The Honorable Thing


Things are a bit tough at the moment. You’re telling a young woman who at the moment thinks far too much of you that you think it would be best for everybody involved if you went your separate ways. Everything is going to be fine, but things are going to hurt a little bit in the meantime. You know what she sees this coming. Over the past couple weeks she has latched on to you with the increasing ferocity that comes with knowing that something is about to be lost. You start talking, but before you can get there, she drops a bomb.

“I think I might be pregnant.”

The words echo in your ear and you forget the platitudes that you were attempting to put out there with all earnesty. The strategizing for how you are going to handle the decoupling gives way to a wave of different thoughts, mostly pertaining to not expressing the string of cursewords running through your mind. It’s okay, though. In the narrowest sense of the word “okay”. You don’t know what it says about the current state of affairs that it’s not the first time you’ve been in a situation like this.

Frankly, you think that she’s lying. Probably to herself, but maybe just to you. She is always best at lying to herself. Regardless, the correct response to “I think I might be pregnant” is not “You’re full of excrement” but something else entirely. You’ve never been able to put your finger on exactly what, but you know it doesn’t involve substituting biological terminology for expletives. So you ask “Why do you think that?” when you’re really thinking “Okay, lay out your case, woman.”

She doesn’t have anything concrete to hang her fake fear on. They never do. Either because the symptoms of incoming heartbreak mirror those of pregnancy or because their subconscious is performing some wicked trickery, it’s always vague things like increased breast tenderness, headaches, cramps, and the like. The sort of thing one finds if they google “symptoms of pregnancy”. You try to express with confidence and consolation that she’s not pregnant. She tries to get upset that you don’t want her to be, but she can’t get too upset because that’s what she claims, too. Three times something along the lines of “Of course I hope I’m not, though if I am I’m glad it’s with someone that would help me through it.”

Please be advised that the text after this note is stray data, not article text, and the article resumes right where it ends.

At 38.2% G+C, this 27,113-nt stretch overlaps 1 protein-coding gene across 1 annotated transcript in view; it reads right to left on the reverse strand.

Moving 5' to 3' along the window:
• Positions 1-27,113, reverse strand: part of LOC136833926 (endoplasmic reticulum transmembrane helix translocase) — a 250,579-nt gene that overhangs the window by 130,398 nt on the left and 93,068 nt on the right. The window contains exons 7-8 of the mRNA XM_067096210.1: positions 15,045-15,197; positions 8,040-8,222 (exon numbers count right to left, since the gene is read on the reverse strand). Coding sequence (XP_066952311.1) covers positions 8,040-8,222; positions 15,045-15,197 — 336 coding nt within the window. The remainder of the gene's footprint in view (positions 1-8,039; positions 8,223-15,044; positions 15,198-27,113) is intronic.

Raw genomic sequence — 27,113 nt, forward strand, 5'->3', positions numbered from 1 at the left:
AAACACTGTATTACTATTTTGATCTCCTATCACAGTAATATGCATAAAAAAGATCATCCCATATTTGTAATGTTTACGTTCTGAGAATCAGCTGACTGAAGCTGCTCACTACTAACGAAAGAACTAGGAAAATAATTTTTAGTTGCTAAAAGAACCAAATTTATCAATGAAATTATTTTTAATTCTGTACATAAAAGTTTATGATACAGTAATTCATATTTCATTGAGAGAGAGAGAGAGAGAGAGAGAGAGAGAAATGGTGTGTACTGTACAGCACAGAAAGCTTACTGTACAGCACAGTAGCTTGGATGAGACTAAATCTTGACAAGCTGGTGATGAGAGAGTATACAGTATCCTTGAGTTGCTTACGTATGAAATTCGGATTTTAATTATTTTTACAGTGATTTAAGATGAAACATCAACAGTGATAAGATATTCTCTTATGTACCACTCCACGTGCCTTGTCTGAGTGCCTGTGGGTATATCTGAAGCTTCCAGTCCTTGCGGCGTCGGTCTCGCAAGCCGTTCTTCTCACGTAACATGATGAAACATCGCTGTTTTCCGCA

Therein the lies the groundwork for the fork you have in the road. You can dig your heels and tell her that she is of course not pregnant and get on with the whole breaking up thing. Since she almost certainly is not pregnant, you’ll probably get along just fine being straightforward like this. There is always the risk that she’s going to tell people that you ditched her when she said she was pregnant, but her friends don’t matter to you, anyone that knows you knows that you’re not like that, and it’s not in her character to start a smear campaign even when hurt.

If she is pregnant, though, the results can be devastating. You’ve just alienated the mother of your child. You’ve hurt your chances at custody hearings. Most of all, though, you’ve injured the likelihood that you will be able to work with her to come to a satisfactory arrangements and out there on the fringes you’ve probably killed any chance of raising the child with her, which would be ideal with the childz. If she is pregnant and she’s not making any of this up, then the goal is not to keep you from leaving. If you’re the asshat that would call her a liar and ditch her when she’s legitimately pregnant, she might want you to leave.